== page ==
Monica designed a maze in the shape of a Y. The pea seedling was placed at the bottom, and an unrelated stimulus (a fan) was used to predict the side of the Y from which the light source would appear. A pea will always grow in the direction it last experienced light. But what Monica’s experiment showed was that the peas turned against their instinct to grow towards where they had last experienced light, instead choosing to grow towards the fan because they had learnt to associate it with light. Her scientific paper, Learning by Association in Plants, concludes that ‘associative learning represents a universal adaptive mechanism shared by both animals and plants’.

PLANTS SEE, PLANTS REMEMBER, plants learn. It is fascinating to think that the objections – and there have been many – to Monica’s work stem not from the science itself but from the language used to describe it. ‘I am very scientific about it – I want to use the terms that are appropriate for the processes that I’m describing,’ she says. ‘So if I’m talking about associative learning, well, if you replace the subject that is doing the learning with any other species, would that process still be exactly the same and we would still call it associative learning? Yes. Then that is associative learning, no matter who is doing it. The fact that it just happens to be a plant, I don’t care, you know?’ The discussions become rather boring, Monica tells me, because they come ‘from a bias that I can see, but the other side often doesn’t want to’.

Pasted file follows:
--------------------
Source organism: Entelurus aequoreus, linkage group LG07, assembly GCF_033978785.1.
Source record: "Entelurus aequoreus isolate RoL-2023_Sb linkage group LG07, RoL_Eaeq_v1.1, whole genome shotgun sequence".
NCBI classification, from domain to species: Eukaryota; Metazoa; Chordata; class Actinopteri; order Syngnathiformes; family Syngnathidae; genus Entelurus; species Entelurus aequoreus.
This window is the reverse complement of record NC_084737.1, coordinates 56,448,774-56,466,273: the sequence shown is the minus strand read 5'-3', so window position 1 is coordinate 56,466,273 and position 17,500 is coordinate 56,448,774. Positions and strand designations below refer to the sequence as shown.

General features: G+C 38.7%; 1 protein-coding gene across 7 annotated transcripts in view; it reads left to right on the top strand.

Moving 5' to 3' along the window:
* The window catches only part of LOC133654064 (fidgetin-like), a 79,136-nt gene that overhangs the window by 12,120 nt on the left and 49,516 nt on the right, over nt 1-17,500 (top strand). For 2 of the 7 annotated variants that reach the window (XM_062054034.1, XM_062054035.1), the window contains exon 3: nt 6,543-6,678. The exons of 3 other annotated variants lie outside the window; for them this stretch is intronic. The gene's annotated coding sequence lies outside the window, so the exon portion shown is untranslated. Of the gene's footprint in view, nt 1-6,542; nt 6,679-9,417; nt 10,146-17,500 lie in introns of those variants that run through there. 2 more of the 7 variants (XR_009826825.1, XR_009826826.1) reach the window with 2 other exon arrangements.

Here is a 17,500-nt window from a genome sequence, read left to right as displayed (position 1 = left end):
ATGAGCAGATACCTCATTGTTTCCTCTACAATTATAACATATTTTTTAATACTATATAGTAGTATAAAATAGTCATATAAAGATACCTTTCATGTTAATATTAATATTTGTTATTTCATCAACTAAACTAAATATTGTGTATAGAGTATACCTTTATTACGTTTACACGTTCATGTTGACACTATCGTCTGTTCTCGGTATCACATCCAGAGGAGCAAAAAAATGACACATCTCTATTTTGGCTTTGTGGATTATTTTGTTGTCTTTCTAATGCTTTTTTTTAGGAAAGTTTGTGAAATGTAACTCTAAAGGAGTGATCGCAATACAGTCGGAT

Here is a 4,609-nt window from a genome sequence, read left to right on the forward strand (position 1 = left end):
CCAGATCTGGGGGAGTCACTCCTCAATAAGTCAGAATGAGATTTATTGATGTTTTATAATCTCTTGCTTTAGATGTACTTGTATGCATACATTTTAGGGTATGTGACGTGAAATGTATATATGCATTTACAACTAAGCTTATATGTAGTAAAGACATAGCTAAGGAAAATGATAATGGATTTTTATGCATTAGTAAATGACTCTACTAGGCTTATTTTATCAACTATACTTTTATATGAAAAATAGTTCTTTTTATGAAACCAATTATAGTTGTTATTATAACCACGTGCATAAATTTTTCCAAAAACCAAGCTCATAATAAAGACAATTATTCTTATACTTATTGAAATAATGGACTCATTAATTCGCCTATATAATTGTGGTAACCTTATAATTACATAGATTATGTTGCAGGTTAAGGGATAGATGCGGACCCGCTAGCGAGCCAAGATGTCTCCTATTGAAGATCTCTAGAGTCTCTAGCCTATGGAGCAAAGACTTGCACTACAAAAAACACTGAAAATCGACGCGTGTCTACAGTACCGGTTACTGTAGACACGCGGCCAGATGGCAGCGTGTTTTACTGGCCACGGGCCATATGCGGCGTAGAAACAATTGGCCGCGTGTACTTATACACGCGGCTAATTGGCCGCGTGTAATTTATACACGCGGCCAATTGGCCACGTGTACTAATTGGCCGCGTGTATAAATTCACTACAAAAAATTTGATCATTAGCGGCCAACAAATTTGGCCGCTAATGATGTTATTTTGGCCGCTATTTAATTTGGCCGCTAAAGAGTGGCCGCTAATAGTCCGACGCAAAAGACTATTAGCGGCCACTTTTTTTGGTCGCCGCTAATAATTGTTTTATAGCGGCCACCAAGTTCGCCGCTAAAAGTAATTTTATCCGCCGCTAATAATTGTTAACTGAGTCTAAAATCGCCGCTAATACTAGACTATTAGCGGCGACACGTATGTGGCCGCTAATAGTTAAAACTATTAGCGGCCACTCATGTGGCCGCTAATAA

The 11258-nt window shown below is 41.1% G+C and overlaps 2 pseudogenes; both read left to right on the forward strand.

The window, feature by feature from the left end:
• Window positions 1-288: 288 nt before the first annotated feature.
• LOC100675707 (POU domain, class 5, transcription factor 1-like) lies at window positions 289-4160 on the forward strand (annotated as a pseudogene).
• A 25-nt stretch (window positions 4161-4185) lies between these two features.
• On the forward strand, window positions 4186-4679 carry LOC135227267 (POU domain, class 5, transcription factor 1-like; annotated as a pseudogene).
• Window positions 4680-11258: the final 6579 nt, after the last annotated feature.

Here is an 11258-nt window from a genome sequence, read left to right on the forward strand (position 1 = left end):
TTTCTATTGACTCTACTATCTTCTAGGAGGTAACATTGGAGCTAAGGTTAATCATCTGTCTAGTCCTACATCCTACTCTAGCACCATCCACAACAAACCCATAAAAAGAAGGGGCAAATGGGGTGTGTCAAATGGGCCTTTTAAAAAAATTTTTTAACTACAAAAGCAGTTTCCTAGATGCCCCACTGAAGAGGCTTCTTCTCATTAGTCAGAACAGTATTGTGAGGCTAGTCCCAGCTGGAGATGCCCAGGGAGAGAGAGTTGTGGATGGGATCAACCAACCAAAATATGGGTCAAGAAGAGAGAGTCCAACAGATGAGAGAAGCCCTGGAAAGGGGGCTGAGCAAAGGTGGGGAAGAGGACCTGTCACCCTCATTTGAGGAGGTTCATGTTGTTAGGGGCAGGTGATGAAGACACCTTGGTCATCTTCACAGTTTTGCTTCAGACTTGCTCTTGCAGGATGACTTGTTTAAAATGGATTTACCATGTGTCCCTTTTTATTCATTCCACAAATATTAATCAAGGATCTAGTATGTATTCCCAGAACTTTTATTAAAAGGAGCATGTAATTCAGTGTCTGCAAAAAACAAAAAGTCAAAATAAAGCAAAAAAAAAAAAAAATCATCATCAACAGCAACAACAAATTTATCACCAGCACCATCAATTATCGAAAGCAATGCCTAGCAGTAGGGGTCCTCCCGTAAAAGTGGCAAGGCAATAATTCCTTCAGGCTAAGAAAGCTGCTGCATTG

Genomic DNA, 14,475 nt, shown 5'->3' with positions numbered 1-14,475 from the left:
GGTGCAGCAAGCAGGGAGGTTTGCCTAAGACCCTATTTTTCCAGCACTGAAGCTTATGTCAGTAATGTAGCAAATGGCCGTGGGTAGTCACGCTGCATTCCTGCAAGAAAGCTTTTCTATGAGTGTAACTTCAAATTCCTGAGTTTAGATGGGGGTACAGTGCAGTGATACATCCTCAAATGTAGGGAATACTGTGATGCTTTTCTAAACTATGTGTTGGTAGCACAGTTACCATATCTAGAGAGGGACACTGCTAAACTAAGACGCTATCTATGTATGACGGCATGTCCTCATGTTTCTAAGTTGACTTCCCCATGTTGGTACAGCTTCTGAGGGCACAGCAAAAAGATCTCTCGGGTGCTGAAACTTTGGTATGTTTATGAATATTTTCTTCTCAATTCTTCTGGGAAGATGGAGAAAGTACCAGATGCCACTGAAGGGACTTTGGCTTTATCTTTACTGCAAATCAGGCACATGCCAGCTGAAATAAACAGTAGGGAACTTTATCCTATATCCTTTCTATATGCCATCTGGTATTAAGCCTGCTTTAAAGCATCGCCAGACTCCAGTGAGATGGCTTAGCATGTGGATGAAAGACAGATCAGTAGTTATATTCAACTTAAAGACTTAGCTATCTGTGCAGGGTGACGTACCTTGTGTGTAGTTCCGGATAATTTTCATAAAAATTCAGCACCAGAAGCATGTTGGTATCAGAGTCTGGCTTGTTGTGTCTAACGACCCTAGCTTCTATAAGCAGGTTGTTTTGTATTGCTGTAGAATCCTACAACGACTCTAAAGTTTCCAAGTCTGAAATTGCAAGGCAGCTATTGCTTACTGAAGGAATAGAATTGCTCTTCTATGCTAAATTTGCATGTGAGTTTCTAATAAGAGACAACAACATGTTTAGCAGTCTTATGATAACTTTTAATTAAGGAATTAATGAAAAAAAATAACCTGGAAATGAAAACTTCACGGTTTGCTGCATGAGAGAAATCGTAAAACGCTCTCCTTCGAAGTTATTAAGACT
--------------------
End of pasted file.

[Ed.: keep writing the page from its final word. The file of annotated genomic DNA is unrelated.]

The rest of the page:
‘It is not for me to stop using the terms that are correct, it’s for the others to work out what is upsetting them so much … What does it mean for a human being to actually acknowledge that plants have the ability to learn? It changes something much deeper about our relationship with the rest of the world.’

It sounds simple to acknowledge such a thing. But it is also an unravelling. Like pulling a loose thread on the cuff of a knitted jumper. It keeps going and going and going until all of a sudden the jumper has no sleeve and the winter wind pricks your bare skin and the thing that has kept you warm for so long cannot do so anymore.